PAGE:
No matter what people tell you, words and ideas can change the world.
“The following is a contributor post by the Off-Centered Earth Mage.”
When it comes to growing up, getting older, having your Sunday lunch in a graveyard just to get yourself ready, every gamer comes to a point where they just don’t have the time anymore. We’ve all heard that, haven’t we? “Oh, I would play all these amazing AAA titles, but I’ve grown up and just can’t find the time.” Yeah, sure, Joanne. We can see you, sitting on Twitter for the past three hours! (Apologies to all the Joannes out there). For me, it was when I finished secondary school and was about to go on to third-level education. It was during the summer. I had gotten myself my first part-time job – floor staff in a nightclub in the city. I was about two months in, when I woke up one morning looking right at my PS4. It was like looking at a neglected animal. In all honesty, I could almost swear I saw the disc tray crying.
We all do that, though, don’t we? (Not the crying – although, let’s be honest, adult life is all about crying into your bag at work… but no…) We all have that moment where we realize we just don’t play games as much as we used to.
Picture the scene: It’s 2008, it’s the last lesson before the summer holidays, you’re looking at the tick tock of the clock in the corner of the room. And then… It happens! The bell rings. You’re free. What do you do? Go with your friends to the local park? Take that girl you like to the local ice cream shop? No. You rush home, you crack open your can of ginger ale (don’t judge me) and you boot up [insert console name]. Life is good.
Let me take you back to that time, when we were all at school. What did most of us do? We complained. That’s what we did. We complained. We complained about getting up at 8 o’clock, being in school for 9 o’clock with two lunch breaks (TWO!), and we complained about finishing between 3 and 4 o’clock. 4 o’clock? If somebody told me that I would be home every single weekday at 4 o’clock, with (let’s be honest), very little to do that night, I’d more than likely cry hysterically into their arms, every so often looking up into their eyes – no, their bright portals of happiness – and whisper, “Thank you. You magnificent specimen”. But hey, that’s just me. Or is it? (It’s not).
I had always been a Sony kinda guy. Of course I was. The PS2 era was my happiest time. I had the odd Nintendo console on the side, some of my best gaming memories are on the Game Boy Advanced. But Sony was it for me. Fast-forward to the present day. The Switch, at the time of writing, is 2 years old. I can honestly say that the Switch, although I had very little interest in it on release, is now one of my favourite consoles, if not my favourite console, if not my favourite format for all things gaming.
Think back to that initial marketing campaign for the Switch. What did we see? We saw people, adults with busy lives like ourselves, playing the Switch literally everywhere. If my memory is being kind to me, I remember seeing one ad of a lawyer-looking man coming home from a busy day, getting into the bathtub and playing The Legend of Zelda: Breath of The Wild (2017). Look me in the eye and tell me that’s not the perfect life. (It is, don’t test me, Joanne!)
I know what you’re thinking: “If the initial marketing campaign for the Switch was so good and showed that you really could play AAA titles as well as brilliant indie titles literally anywhere you want, then why didn’t you pick the Switch up at launch, you fool?” Well, I’m a fool, as well as a poor college student. I’ll let you make your own assumptions from that.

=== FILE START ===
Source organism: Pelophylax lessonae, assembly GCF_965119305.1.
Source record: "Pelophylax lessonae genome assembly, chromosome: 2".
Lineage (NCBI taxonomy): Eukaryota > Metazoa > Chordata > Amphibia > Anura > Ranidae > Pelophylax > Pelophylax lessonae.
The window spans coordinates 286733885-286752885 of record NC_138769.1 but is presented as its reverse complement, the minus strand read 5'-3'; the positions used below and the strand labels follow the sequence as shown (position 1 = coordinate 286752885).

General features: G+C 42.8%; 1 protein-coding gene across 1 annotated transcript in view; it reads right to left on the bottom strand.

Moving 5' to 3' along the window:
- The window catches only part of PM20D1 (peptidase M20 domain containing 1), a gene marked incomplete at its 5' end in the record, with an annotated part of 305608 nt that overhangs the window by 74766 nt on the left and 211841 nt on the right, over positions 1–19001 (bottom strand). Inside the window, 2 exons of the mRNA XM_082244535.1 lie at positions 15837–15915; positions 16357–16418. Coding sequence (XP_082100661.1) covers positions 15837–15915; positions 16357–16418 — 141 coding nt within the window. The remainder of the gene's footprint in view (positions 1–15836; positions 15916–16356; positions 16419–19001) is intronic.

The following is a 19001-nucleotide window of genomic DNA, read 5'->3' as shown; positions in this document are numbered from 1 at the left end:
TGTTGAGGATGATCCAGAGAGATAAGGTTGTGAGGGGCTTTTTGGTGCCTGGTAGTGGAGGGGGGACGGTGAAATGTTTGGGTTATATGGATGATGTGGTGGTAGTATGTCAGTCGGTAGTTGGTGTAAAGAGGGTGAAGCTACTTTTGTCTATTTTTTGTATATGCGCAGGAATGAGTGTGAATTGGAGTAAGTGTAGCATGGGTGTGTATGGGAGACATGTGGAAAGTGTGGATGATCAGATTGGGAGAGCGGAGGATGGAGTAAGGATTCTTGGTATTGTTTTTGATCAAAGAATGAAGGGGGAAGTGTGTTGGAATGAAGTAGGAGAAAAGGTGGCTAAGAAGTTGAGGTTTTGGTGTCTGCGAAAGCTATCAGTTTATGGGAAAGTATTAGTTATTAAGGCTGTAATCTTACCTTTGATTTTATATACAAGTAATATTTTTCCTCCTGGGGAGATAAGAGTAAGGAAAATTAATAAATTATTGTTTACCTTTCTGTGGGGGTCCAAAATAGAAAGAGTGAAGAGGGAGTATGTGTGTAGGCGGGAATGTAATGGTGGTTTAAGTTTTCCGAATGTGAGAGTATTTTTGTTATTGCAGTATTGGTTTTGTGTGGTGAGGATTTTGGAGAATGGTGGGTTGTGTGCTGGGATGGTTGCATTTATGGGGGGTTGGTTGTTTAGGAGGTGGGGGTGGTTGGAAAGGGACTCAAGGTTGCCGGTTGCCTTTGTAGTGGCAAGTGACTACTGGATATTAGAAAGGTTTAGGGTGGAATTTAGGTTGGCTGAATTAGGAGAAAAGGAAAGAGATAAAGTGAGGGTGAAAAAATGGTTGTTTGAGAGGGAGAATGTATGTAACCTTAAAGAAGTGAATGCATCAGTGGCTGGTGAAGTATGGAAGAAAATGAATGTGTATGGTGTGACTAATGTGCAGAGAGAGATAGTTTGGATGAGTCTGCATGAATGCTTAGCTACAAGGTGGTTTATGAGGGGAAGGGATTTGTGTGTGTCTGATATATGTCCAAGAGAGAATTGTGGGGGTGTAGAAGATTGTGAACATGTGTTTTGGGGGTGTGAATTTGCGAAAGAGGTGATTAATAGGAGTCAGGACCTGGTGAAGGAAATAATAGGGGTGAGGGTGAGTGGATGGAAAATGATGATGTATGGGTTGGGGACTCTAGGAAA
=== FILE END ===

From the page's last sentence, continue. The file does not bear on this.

When I picked up the Switch – only about six months ago, mind – I got it with Mario Kart 8 Deluxe (2017) (I’ve never seen my not-into-gaming partner play a game more), The Legend of Zelda: Breath Of The Wild (2017), Hollow Knight (2017) and Doom (2017). Now, when it comes to Doom (2017), I was skeptical as best. How can such a graphically impressive, awe-inspiring, heavy metal headache inducing, terrifyingly fast demon killing simulator work on such a little console? Trust me, I was pleasantly surprised. Doom (2017) on the Switch not only runs absolutely amazingly but it looks on par with the PS4 version! There are graphical downgrades here and there but nowhere near enough to make me feel betrayed.
Following on from Doom (2017), I picked up The Elder Scrolls V: Skyrim (2017) (if you keep releasing it, I’ll keep buying it till the end of time) and I managed to get my hands on Wolfenstein II: The New Colossus (2017) as well. We can all agree that these games are graphical beasts of pure grace. To be able to play them on the Switch, literally anywhere, honestly got me back into gaming. Imagine for me, the satisfaction of playing Doom (2017) on the real-life Hell that is public transport.
So here we are. In truth, I never thought I’d get back into gaming. At one point, I was this close to trading in my PlayStation 4 at my local GameStop. (You can’t see me, of course, but trust me, I was close). Then I went on a whim and picked up this little handheld indie machine that allowed me to take out my pent up rage–I mean–use my problem solving skills to slay the hordes of the dead–I mean–play through Doom (2017) on the go. Need I say more? I probably should. Just pick up the Switch. You won’t regret it and neither will your anger management therapist. (ARE YOU HAPPY NOW, JOANNE?)
The Off-Centred Earth Mage, known as Thomas Kearns-Horan in some parts of the world, or The Vague Maker of References in even darker places, can be found in any second-hand bookshop, game store, and occasionally the odd forest. Check in on his escapades here @thomasK_H for a bit of a laugh, and the odd dog photo.
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